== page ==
In writing my book, ‘From Frying Pan to Fire: How African Migrants Risk Everything in their Futile Search for a Better Life in Europe’ published in 2018,
i visited many cities in Italy, Spain and the United Kingdom.
But it was on the continent (of Africa) that I was confronted with perhaps the worst instances of those emblems of shame for which our country is fast becoming notorious.
In an International Organisation
for Migration (IOM) centre housing trafficked under-aged girls in Bamako, the Malian capital, I met a Nigerian girl who shared with me her pathetic story of how she was cajoled to abandon secondary school by the sister of a friend who promised to take her
abroad where she could earn big money working in a salon. And, as it so often happens, the story ended in Djinja Kayes, Southwest Mali, where she was sold to a notorious Nigerian ‘Madam’ who immediately forced the young girl into prostitution after subjecting her to a ritual oath.
In that book, I interrogated the desperation that made so many of our young citizens embark on perilous journeys that most often ended in the Sahara Desert, or on the Mediterranean Sea.
But my experience in Mali opened my eyes to the vexatious issue of how vulnerable young women spend the prime of their lives satiating the pleasures of men and women who enslave and rob them of self-autonomy.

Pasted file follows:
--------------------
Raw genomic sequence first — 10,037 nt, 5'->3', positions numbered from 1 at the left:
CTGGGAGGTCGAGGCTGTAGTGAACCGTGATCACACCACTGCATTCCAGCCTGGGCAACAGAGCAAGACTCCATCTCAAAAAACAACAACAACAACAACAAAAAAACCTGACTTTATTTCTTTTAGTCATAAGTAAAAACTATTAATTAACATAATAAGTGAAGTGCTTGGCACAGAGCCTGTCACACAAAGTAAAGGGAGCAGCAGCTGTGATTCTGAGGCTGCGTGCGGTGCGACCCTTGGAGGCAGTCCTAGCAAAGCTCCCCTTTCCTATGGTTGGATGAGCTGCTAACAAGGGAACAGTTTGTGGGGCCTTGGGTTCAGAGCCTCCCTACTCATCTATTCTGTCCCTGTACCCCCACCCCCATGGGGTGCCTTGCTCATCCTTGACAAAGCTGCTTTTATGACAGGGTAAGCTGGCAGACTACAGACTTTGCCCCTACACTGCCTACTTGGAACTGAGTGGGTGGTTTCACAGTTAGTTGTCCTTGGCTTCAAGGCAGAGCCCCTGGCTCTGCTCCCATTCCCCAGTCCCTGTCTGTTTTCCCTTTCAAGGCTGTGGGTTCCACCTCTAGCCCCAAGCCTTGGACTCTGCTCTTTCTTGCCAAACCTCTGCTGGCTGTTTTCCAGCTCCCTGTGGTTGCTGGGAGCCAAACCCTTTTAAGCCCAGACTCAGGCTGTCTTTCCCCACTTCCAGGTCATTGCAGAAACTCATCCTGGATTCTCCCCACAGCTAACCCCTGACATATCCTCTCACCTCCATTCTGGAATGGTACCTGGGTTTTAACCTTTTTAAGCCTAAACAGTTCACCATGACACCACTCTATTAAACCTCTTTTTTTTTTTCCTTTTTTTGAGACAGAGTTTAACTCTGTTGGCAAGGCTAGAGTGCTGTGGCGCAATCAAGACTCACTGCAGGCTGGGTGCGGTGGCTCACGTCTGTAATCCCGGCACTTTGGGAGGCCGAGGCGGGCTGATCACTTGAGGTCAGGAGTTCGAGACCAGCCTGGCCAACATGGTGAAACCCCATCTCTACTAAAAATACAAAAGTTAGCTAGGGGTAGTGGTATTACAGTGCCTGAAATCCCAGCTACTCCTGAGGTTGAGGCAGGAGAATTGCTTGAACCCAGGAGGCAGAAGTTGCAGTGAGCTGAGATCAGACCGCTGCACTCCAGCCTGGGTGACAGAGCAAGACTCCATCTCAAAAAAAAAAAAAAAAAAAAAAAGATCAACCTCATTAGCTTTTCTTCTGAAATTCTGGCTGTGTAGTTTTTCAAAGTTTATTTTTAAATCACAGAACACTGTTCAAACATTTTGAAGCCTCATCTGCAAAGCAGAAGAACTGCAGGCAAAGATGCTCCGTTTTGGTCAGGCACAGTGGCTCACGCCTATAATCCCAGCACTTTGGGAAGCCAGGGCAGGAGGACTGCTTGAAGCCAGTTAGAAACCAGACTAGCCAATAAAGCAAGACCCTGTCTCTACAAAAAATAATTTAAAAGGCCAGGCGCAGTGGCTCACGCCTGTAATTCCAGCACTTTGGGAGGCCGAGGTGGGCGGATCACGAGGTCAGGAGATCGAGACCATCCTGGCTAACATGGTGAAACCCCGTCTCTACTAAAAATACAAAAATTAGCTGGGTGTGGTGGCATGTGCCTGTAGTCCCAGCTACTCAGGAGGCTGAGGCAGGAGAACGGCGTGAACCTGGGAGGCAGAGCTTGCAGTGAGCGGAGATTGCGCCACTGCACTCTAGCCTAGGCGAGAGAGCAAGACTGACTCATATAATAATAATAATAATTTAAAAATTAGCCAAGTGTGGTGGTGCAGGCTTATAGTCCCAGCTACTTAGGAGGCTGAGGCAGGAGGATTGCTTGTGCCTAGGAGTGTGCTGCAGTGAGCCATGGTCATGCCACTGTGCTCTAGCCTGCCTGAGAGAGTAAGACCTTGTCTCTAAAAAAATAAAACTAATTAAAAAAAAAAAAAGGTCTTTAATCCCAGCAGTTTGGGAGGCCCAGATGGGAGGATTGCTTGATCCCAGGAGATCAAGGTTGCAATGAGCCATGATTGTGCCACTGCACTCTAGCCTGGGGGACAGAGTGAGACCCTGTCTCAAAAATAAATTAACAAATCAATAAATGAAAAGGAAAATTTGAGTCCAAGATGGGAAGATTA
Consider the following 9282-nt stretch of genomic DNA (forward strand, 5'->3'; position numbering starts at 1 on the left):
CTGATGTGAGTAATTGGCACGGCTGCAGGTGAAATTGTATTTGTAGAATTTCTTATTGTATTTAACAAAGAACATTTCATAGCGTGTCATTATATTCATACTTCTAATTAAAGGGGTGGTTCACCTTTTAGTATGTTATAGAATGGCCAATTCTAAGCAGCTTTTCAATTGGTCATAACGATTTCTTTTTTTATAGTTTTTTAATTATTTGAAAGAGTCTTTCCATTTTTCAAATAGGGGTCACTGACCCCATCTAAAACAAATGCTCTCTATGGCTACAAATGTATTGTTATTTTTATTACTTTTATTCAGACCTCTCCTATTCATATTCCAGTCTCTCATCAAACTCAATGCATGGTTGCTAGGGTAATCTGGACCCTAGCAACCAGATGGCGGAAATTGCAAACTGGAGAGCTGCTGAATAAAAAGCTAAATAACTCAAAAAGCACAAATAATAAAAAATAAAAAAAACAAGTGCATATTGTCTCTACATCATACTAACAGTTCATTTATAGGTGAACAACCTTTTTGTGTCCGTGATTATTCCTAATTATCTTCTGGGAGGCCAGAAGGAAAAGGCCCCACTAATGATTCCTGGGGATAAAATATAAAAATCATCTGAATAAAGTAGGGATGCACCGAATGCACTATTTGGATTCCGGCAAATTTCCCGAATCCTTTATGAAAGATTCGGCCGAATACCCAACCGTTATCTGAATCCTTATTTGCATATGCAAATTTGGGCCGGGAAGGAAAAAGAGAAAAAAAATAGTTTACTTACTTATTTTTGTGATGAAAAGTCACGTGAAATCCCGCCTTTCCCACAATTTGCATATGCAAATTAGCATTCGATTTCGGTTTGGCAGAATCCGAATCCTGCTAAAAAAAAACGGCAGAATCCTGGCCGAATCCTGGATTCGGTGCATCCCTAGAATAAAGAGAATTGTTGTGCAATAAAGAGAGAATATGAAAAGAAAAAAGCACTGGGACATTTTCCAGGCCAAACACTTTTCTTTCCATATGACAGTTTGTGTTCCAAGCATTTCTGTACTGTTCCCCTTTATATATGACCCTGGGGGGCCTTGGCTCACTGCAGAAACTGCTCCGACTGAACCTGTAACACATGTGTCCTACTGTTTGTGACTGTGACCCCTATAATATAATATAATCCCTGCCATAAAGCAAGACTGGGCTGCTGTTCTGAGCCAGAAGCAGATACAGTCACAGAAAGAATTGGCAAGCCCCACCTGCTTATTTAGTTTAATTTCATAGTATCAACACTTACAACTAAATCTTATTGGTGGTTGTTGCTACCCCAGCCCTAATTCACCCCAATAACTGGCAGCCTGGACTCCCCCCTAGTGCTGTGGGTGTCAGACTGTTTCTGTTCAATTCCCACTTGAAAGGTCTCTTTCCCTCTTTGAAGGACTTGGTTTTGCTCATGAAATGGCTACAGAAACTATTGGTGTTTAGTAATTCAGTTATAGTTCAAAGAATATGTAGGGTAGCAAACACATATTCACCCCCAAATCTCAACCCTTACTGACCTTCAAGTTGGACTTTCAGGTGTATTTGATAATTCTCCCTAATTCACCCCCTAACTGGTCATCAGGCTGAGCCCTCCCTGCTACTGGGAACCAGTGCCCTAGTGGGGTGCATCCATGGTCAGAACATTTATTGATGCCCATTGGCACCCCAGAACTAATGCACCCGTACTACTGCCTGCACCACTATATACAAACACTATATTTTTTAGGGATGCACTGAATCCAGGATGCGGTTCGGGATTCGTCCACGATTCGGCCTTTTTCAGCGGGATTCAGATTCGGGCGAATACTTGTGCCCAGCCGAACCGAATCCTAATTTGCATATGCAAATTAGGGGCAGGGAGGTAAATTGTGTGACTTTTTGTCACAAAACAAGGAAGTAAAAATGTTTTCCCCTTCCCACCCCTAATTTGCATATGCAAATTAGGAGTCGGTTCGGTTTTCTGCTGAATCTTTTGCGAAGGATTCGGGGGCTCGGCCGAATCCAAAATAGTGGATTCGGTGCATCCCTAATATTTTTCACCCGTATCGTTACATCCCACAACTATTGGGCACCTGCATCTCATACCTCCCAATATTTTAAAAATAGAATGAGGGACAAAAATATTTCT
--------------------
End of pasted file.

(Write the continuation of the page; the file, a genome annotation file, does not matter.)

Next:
I also encountered this phenomenon in Benin, the Edo State capital in Nigeria, where I spent considerable time interrogating the Italian connections that facilitate trafficking these women. I included a chapter on my investigations titled ‘Edo and the Prostitution Ring’ in the book, and I have written several columns on the issue since then. My experience led me to ponder the plight of women and girls in Nigeria more generally.
Writing ‘From Frying Pan to Fire’ left me with the uncomfortable realization that much of human trafficking and irregular migration, and perhaps so many other ills in our society, are underpinned by sexual violence.
I also came to the conclusion that this is a societal problem and it is going to take all of society to solve it. However, for any intervention to be effective, it must deal with both the demand and supply side of the problem.
Therefore, following the scandal involving Professor Richard Akindele and a female graduate student, Monica Osagie, at my alma mater, Obafemi Awolowo University, and at the Faculty of Administration from where I graduated, I saw sex for grades on our campuses as another dangerous dimension of the same malaise. And it occurred to me that to catalyse normative change, it would take all critical voices, male and female, joining in the conversation.
I am strongly persuaded that it is only when we succeed in curbing predatory behaviour on our campuses that we can truly begin to make education spaces safe for women and girls in our country and on our continent. However, in writing the book, I benefited from insights provided by respected female voices who are outspoken on the issue, including some that are here today.
At the end, the use of two paragraphs from an online public statement at the back page of the book turned out to be a problem that generated social media storm.